Next, for Intel Macs, fire up Activity Monitor and check for any processes running that are PPC not Intel (this is shown in one of the rightmost columns of the Processes display). If you are routinely running a background process of perhaps even a widget that is PPC, that process is running under Rosetta and that is consuming more CPU. You might wish to upgrade it to a Universal Binary, or replace it with something else.

Next, download OnyX and run the complete set of clean up and maintenance scripts and then evaluate again. Get OnyX at:

http://www.titanium.free.fr/pgs/english.html

Next, you may wish to check that you have enough free space on your hard drive. Highlight the Macintosh HD icon on your desktop, CTL-click it and select Get Info from the resulting menu. Make sure you have a reasonable amount of space left. If not, a little spring cleaning may be in order.

There are two excellent apps for showing where all of your hard disk space has gone, Disk Inventory X and WhatSize. Get them at:

Disk Inventory X: http://www.derlien.com

WhatSize: http://www.id-design.com/software/whatsize

Both do a great job at letting you zero in on your largest disk space consumers, so that you can hunt down any rogue files (and both are freeware, which is good).

Finally, it is possible you may have some processes running that are consuming a lot of idle CPU, thus slowing down your machine overall. I had a bad widget that did this once. Open Activity Monitor and look at your "resting" CPU occupancy when you are not doing anything in particular with the machine. It should be pretty much zero (maybe 1% to 2% at most). If it not, identify the process or processes that are taking the time. What are they? Do you recognize them? Are they needed?

If you find one that is not needed, kill it and see how your machine starts to behave. If this is the cure, you will need to identify the startup item that launches it and delete it.

So, in summary then, take the following steps in order:
1/ Start with ensuring that your processor speed setting is full (applies to many Macs but not all)
2/ For Intel Macs, check for PPC processes and potentially prune them out
3/ Do Onyx based full maintenance
4/ Check that you have sufficient available disk space
5/ Search for processes that are consuming an unexpected amount of CPU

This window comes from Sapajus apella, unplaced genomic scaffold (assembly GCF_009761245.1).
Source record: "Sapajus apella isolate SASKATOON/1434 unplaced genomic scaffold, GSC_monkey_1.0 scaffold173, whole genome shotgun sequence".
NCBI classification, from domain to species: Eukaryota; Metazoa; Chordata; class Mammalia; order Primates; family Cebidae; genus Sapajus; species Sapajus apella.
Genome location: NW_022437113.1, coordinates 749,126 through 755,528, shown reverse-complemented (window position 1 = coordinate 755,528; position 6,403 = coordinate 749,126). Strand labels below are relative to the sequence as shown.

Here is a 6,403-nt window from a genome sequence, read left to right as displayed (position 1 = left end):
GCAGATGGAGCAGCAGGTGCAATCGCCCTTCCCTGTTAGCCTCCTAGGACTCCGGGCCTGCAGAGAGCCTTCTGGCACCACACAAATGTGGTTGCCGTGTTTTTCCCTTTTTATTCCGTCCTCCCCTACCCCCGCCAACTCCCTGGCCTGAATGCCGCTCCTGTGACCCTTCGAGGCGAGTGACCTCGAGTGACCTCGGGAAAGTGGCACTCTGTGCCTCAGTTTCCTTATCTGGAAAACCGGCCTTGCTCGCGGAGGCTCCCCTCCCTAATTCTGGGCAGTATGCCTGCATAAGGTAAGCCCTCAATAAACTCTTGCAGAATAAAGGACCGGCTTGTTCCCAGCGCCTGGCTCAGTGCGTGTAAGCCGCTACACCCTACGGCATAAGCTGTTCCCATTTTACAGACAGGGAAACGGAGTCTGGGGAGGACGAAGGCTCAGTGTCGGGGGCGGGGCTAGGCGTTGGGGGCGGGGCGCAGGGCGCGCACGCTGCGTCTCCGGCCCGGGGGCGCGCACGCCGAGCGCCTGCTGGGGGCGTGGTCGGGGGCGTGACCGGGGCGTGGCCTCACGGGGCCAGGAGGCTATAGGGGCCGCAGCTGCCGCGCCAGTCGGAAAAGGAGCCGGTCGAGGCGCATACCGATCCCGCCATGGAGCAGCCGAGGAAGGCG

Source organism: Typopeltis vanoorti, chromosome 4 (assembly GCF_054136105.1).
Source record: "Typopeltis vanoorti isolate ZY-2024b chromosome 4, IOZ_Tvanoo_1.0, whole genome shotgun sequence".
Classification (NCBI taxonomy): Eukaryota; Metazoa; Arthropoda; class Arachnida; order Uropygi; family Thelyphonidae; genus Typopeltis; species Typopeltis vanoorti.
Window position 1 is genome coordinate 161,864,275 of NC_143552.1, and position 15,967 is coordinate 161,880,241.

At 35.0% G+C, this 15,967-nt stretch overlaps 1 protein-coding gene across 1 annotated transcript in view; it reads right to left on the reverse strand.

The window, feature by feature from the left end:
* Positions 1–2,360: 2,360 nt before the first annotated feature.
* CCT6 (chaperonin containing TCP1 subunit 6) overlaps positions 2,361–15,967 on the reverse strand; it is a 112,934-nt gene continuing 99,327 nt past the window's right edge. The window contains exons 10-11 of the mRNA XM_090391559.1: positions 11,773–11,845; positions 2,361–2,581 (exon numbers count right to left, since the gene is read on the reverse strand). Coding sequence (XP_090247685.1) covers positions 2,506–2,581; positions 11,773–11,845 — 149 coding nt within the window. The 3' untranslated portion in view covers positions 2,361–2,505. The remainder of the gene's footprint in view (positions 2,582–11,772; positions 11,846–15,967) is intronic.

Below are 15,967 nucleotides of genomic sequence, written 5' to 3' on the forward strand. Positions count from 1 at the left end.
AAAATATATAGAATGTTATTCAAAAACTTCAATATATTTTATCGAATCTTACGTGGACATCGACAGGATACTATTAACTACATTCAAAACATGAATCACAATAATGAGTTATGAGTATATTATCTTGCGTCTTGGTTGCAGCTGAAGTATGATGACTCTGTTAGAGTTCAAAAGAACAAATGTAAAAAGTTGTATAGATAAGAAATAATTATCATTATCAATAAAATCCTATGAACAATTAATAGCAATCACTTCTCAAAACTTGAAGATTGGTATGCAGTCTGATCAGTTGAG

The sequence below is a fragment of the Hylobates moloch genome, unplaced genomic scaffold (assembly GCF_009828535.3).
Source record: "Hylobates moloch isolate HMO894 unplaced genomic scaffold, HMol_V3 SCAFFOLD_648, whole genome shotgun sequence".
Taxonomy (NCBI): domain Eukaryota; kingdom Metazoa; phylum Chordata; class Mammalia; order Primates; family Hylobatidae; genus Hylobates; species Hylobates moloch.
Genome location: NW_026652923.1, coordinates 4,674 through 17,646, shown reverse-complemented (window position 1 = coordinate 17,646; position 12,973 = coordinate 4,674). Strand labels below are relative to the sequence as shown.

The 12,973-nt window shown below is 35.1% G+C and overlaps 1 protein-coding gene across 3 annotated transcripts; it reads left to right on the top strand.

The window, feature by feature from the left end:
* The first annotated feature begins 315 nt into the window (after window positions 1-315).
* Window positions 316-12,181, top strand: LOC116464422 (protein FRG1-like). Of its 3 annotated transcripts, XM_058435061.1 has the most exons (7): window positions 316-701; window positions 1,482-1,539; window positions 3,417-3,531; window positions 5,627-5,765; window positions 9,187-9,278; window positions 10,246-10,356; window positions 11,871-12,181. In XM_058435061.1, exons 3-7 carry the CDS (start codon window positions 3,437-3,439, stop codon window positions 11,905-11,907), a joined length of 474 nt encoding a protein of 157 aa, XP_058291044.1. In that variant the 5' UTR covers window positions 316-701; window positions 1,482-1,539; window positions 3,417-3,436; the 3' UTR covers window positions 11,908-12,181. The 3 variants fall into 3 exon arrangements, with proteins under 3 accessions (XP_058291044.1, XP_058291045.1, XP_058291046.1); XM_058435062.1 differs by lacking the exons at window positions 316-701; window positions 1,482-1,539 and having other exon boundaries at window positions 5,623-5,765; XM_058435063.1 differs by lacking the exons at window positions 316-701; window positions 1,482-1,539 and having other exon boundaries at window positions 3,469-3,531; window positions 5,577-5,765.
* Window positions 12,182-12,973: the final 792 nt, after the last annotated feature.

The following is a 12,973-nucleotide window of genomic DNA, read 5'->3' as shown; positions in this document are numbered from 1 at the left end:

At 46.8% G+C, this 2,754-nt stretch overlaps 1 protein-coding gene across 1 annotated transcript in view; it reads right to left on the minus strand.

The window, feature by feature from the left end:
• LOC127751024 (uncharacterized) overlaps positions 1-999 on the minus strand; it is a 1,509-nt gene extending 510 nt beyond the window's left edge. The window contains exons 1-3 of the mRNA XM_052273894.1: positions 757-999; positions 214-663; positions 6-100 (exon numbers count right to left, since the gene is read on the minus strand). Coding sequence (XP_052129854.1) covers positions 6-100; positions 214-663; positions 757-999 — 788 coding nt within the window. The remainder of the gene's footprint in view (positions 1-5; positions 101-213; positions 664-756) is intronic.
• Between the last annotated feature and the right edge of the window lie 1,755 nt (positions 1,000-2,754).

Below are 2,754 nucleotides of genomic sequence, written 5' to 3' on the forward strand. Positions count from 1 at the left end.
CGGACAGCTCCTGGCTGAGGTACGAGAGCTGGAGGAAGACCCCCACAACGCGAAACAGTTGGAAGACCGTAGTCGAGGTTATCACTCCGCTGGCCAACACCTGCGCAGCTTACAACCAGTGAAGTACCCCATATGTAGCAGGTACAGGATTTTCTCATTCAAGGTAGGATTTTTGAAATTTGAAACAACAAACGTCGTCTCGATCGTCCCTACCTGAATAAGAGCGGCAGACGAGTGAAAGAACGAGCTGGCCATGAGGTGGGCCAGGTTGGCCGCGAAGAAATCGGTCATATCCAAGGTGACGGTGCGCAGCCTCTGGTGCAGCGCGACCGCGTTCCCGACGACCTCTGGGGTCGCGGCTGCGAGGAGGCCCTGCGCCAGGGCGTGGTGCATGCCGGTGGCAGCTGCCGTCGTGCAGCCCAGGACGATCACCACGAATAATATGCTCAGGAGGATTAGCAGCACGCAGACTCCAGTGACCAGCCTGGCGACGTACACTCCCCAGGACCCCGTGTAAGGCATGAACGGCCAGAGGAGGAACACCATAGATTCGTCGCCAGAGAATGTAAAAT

A final thought. If you routinely leave your web browser running when you are not using it, and have it open at a "busy" page like Mac-Forums, you will find that the Flash-based animated ads on the page consume a ridiculous amount of CPU time. If you want to leave your web browser loaded and running all the time, try pointing it a peaceful page like Google's basic search page - no ads, no unusual CPU consumption. This may help as well.

Thank you for your response!

mac57 05-02-2008 04:55 PM

oh, and enough with all that strong language! :D The mods might ban you! :D

NateL 05-06-2008 11:32 AM

Alright, so I've been keeping my Activity Monitor open and when this started happening again, I was able to pop that open and find out what app is causing these headaches.

It's WindowServer and normally it maxes out the CPU whenever i'm doing simple things, like using FireFox or switching between applications or FF windows.

What is WindowServer and what will happen if i quit the process? and does anyone have any ideas as to why it's maxing out my processor?

cwa107 05-06-2008 11:55 AM

WindowServer, in a nutshell is the underlying process that handles drawing out your screen. It is the basis for the GUI aspects of MacOS X, similar to the GDI in Windows.

My guess is that a badly behaved program is causing this spike in utilization. In addition to what Mac57 has already recommended, I would suggest creating a new user account for testing purposes to see if the behavior persists. This helps us to determine the scope of the issue.

Unfortunately, in the IT world, intermittent issues are among the toughest to troubleshoot. So, bear with us and hopefully we can figure something out.